Increased Earthquake Rates in the Central and Eastern US Portend Higher Earthquake Hazards

Wednesday, 17 December 2014: 4:20 PM
Andrea L Llenos1, Justin L Rubinstein1, William L Ellsworth1, Charles S Mueller2, Andrew Jay Michael1, Arthur McGarr1, Mark David Petersen2, Matthew Weingarten3 and Austin A Holland4, (1)US Geological Survey, Menlo Park, CA, United States, (2)USGS, Denver, CO, United States, (3)University of Colorado, Boulder, CO, United States, (4)Oklahoma Geological Survey, Leonard, OK, United States
Since 2009 the central and eastern United States has experienced an unprecedented increase in the rate of M≥3 earthquakes that is unlikely to be due to natural variation. Where the rates have increased so has the seismic hazard, making it important to understand these changes. Areas with significant seismicity increases are limited to areas where oil and gas production take place. By far the largest contributor to the seismicity increase is Oklahoma, where recent studies suggest that these rate changes may be due to fluid injection (e.g., Keranen et al., Geology, 2013; Science, 2014). Moreover, the area of increased seismicity in northern Oklahoma that began in 2013 coincides with the Mississippi Lime play, where well completions greatly increased the year before the seismicity increase. This suggests a link to oil and gas production either directly or from the disposal of significant amounts of produced water within the play.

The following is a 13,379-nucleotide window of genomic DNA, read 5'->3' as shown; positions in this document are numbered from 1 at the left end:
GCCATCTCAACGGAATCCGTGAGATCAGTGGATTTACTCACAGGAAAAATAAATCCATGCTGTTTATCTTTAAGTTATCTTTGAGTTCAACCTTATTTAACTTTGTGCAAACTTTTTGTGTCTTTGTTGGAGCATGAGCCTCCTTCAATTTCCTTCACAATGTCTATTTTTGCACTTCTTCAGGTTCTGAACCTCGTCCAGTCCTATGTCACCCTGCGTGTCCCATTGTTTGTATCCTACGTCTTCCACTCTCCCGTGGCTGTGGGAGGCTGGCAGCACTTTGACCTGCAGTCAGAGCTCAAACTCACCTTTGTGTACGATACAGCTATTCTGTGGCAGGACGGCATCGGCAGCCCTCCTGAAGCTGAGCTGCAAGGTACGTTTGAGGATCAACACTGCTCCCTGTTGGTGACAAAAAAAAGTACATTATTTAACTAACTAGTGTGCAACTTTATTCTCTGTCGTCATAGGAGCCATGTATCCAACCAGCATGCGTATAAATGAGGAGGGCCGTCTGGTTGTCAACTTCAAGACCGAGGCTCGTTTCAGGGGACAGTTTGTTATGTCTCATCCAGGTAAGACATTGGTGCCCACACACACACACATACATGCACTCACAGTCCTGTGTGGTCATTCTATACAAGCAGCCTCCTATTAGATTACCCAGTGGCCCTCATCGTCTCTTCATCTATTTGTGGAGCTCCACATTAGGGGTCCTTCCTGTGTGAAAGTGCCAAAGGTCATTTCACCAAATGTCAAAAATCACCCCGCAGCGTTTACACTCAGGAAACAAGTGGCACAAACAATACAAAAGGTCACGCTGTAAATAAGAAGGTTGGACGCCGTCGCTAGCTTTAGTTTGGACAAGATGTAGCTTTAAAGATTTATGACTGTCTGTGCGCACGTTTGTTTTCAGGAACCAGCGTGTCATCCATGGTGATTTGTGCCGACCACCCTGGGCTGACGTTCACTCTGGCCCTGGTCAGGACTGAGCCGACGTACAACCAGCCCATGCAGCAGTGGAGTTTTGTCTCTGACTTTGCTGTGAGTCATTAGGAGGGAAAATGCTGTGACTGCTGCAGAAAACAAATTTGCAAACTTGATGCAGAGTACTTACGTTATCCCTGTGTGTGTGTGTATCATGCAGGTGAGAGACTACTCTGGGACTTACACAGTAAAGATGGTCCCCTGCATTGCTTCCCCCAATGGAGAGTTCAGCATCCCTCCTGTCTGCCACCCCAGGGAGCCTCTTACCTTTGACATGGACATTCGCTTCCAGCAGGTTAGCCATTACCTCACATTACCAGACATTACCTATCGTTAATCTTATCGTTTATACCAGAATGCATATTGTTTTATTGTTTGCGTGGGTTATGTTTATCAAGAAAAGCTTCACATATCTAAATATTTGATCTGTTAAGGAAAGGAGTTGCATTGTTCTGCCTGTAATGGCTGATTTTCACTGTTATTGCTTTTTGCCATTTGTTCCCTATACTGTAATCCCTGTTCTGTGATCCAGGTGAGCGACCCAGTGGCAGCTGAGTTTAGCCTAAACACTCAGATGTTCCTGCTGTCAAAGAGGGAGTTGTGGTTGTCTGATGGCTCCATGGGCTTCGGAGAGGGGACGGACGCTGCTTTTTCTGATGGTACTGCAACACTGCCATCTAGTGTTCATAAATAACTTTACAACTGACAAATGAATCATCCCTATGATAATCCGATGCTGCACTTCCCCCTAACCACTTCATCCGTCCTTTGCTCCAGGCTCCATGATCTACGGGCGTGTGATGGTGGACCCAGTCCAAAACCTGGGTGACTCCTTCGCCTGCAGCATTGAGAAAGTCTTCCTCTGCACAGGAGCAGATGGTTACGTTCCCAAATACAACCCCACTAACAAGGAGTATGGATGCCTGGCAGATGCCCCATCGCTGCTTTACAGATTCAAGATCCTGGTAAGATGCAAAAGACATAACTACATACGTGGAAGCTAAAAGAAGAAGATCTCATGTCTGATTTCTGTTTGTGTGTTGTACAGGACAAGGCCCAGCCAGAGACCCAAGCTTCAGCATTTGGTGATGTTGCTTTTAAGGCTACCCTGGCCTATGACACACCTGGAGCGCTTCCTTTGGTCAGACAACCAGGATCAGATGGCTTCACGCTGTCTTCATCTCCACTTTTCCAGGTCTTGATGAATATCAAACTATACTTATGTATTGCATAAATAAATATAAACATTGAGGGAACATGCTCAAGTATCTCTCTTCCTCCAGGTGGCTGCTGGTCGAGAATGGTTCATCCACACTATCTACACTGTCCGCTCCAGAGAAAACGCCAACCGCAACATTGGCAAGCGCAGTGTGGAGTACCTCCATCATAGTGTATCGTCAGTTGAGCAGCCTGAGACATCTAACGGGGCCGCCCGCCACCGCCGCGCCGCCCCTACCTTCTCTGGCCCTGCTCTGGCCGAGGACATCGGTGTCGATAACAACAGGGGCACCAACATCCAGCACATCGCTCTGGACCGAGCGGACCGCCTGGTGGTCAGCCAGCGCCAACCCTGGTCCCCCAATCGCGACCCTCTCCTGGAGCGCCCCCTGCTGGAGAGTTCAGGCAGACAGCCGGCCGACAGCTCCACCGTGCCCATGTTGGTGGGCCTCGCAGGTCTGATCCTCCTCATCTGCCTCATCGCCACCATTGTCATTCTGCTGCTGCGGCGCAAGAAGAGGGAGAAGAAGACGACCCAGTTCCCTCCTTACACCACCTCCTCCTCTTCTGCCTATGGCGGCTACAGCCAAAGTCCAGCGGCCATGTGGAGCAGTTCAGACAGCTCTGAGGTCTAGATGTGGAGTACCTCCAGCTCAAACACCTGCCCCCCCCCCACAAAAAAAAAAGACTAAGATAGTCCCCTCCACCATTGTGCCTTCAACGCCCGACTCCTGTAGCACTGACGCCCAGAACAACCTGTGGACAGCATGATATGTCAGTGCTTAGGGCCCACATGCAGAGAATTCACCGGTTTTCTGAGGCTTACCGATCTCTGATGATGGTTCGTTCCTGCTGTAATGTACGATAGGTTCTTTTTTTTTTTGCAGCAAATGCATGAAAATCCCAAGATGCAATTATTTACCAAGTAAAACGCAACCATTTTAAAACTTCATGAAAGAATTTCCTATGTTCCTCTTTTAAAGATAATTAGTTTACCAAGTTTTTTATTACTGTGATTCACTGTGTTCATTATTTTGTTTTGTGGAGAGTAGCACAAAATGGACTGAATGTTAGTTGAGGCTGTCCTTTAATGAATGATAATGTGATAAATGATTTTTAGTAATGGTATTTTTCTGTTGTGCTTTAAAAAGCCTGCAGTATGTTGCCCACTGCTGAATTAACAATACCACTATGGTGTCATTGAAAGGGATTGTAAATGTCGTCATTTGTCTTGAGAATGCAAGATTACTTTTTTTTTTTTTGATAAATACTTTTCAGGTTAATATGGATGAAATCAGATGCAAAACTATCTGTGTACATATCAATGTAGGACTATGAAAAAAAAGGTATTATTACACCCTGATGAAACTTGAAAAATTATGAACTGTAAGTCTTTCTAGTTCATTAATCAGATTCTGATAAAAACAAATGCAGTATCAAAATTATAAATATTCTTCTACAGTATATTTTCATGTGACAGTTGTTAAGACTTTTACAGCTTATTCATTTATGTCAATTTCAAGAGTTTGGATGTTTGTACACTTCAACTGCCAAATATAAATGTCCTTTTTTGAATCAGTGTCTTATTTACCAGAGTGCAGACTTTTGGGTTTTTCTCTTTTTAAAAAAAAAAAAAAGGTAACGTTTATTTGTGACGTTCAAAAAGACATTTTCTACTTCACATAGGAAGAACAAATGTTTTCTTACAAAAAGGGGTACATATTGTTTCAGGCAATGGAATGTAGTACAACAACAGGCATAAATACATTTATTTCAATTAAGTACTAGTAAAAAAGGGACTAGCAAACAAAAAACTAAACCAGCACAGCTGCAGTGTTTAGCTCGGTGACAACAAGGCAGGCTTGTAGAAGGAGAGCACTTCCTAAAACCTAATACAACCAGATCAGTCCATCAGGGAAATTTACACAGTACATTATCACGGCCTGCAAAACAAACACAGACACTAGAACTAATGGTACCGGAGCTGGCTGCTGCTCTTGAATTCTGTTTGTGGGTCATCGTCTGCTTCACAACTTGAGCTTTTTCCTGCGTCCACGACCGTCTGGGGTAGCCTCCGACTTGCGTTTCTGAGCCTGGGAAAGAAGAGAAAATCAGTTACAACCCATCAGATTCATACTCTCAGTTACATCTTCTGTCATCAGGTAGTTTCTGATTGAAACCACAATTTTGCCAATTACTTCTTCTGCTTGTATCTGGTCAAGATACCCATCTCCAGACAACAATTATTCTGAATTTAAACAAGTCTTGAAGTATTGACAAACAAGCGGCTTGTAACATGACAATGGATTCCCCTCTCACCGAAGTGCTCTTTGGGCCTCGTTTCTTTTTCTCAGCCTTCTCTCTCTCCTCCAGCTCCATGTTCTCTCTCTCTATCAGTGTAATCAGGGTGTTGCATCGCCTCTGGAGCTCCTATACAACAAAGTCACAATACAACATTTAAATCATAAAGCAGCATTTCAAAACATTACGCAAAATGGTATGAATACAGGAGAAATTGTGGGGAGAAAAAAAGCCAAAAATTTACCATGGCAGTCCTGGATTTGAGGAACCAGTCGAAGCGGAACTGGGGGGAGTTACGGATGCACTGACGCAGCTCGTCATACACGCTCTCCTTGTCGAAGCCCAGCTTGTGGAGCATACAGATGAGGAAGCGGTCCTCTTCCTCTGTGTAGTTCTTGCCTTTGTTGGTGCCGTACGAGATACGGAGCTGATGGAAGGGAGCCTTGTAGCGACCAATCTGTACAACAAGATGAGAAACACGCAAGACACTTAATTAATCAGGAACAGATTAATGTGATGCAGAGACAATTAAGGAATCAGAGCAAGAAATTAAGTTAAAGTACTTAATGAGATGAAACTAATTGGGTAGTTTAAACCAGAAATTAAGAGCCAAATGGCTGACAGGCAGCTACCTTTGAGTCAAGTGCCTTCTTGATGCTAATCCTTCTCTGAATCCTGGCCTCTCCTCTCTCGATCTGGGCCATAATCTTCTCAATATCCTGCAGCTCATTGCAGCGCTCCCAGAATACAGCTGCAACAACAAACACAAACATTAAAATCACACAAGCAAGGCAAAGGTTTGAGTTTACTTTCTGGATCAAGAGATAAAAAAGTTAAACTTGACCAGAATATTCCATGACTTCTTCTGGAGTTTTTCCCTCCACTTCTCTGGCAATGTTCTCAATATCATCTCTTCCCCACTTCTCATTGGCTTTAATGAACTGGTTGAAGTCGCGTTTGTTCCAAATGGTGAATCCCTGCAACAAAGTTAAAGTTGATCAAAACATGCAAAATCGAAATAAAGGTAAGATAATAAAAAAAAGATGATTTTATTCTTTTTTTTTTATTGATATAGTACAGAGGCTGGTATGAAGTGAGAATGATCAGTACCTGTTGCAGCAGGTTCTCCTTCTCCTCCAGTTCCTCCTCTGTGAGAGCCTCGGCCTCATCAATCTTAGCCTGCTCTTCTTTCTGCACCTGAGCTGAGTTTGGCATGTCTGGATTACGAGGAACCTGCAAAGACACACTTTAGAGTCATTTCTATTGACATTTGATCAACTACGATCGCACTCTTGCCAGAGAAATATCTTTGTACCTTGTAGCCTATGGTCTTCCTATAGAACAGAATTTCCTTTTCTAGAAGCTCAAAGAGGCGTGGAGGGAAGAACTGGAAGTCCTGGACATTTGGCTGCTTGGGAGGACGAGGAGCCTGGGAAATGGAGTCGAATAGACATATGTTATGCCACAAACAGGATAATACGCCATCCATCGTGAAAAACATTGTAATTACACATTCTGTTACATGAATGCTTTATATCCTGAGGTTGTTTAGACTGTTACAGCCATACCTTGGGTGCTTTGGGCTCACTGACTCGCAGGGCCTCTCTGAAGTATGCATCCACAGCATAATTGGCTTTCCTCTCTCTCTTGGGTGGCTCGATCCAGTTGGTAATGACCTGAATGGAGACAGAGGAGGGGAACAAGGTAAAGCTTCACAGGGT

For the purpose of assessing the hazard due to these earthquakes, should they be treated differently from natural earthquakes? Previous studies suggest that induced seismicity may differ from natural seismicity in clustering characteristics or frequency-magnitude distributions (e.g., Bachmann et al., GJI, 2011; Llenos and Michael, BSSA, 2013). These differences could affect time-independent hazard computations, which typically assume that clustering and size distribution remain constant. In Oklahoma, as well as other areas of suspected induced seismicity, we find that earthquakes since 2009 tend to be considerably more clustered in space and time than before 2009. However differences between various regional and national catalogs leave unclear whether there are significant changes in magnitude distribution.

Whether they are due to natural or industrial causes, the increased earthquake rates in these areas could increase the hazard in ways that are not accounted for in current hazard assessment practice. Clearly the possibility of induced earthquakes needs to be considered in seismic hazard assessments.